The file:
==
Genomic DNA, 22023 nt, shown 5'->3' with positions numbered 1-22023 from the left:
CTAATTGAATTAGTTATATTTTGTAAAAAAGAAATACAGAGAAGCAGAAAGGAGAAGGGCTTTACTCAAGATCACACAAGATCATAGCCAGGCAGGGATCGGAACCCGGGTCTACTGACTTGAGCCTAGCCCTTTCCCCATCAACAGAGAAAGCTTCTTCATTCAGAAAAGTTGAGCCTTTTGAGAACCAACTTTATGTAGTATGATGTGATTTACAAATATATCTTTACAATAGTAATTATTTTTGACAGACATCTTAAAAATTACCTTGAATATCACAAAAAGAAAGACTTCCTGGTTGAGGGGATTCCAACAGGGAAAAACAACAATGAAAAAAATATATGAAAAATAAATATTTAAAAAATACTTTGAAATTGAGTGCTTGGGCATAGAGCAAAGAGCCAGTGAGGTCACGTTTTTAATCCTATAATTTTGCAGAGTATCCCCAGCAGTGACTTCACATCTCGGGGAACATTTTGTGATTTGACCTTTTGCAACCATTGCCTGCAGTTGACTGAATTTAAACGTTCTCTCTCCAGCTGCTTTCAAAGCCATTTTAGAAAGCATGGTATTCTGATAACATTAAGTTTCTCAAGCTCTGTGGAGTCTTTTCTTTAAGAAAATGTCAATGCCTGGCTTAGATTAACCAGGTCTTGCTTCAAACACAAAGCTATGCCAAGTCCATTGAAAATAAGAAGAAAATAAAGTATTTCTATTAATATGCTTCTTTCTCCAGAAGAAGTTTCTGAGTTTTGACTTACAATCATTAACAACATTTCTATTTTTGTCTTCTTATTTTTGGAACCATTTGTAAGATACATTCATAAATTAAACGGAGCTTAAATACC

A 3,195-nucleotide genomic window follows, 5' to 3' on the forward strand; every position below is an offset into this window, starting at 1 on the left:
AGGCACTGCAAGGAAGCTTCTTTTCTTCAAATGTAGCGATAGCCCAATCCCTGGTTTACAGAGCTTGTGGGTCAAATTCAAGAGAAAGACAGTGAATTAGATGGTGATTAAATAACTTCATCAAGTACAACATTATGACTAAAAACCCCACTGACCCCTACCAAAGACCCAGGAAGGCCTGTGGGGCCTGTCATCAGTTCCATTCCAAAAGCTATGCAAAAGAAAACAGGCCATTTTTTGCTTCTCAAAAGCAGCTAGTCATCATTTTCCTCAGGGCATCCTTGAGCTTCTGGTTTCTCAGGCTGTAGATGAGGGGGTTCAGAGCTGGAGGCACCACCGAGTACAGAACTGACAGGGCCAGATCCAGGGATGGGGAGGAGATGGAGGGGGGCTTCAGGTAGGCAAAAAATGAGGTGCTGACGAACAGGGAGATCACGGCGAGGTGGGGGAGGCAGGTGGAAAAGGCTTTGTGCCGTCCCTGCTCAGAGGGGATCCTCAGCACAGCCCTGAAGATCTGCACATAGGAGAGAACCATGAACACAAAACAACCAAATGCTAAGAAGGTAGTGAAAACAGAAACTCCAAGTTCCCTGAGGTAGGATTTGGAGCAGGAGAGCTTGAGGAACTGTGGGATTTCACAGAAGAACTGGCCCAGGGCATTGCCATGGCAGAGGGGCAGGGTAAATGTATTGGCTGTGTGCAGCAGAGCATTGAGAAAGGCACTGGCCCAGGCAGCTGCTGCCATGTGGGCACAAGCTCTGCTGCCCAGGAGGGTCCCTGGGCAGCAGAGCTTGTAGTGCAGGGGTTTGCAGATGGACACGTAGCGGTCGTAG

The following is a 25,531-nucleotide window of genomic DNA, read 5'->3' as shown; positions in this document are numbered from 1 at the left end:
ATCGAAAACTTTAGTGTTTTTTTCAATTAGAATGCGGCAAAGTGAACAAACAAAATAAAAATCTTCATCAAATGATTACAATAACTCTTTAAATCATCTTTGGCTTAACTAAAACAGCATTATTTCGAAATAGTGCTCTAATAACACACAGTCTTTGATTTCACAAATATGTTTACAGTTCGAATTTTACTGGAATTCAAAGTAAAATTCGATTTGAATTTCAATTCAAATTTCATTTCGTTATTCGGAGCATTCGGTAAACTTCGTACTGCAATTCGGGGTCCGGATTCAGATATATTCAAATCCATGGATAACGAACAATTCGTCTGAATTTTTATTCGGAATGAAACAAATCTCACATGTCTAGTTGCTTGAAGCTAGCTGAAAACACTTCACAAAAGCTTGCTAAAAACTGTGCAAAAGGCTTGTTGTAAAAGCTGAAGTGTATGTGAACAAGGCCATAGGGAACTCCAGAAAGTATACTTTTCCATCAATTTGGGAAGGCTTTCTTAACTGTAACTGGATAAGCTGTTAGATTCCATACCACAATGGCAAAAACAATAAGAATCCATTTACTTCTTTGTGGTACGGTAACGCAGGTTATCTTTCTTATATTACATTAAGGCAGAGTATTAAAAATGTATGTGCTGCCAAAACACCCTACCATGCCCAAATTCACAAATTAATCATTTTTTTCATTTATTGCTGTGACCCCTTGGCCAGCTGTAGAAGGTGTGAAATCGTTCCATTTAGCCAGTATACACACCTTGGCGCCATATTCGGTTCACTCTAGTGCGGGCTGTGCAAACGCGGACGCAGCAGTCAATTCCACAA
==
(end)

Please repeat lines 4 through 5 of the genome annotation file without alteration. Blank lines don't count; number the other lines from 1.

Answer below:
AGGCACTGCAAGGAAGCTTCTTTTCTTCAAATGTAGCGATAGCCCAATCCCTGGTTTACAGAGCTTGTGGGTCAAATTCAAGAGAAAGACAGTGAATTAGATGGTGATTAAATAACTTCATCAAGTACAACATTATGACTAAAAACCCCACTGACCCCTACCAAAGACCCAGGAAGGCCTGTGGGGCCTGTCATCAGTTCCATTCCAAAAGCTATGCAAAAGAAAACAGGCCATTTTTTGCTTCTCAAAAGCAGCTAGTCATCATTTTCCTCAGGGCATCCTTGAGCTTCTGGTTTCTCAGGCTGTAGATGAGGGGGTTCAGAGCTGGAGGCACCACCGAGTACAGAACTGACAGGGCCAGATCCAGGGATGGGGAGGAGATGGAGGGGGGCTTCAGGTAGGCAAAAAATGAGGTGCTGACGAACAGGGAGATCACGGCGAGGTGGGGGAGGCAGGTGGAAAAGGCTTTGTGCCGTCCCTGCTCAGAGGGGATCCTCAGCACAGCCCTGAAGATCTGCACATAGGAGAGAACCATGAACACAAAACAACCAAATGCTAAGAAGGTAGTGAAAACAGAAACTCCAAGTTCCCTGAGGTAGGATTTGGAGCAGGAGAGCTTGAGGAACTGTGGGATTTCACAGAAGAACTGGCCCAGGGCATTGCCATGGCAGAGGGGCAGGGTAAATGTATTGGCTGTGTGCAGCAGAGCATTGAGAAAGGCACTGGCCCAGGCAGCTGCTGCCATGTGGGCACAAGCTCTGCTGCCCAGGAGGGTCCCTGGGCAGCAGAGCTTGTAGTGCAGGGGTTTGCAGATGGACACGTAGCGGTCGTAG

The following is a 25,531-nucleotide window of genomic DNA, read 5'->3' as shown; positions in this document are numbered from 1 at the left end: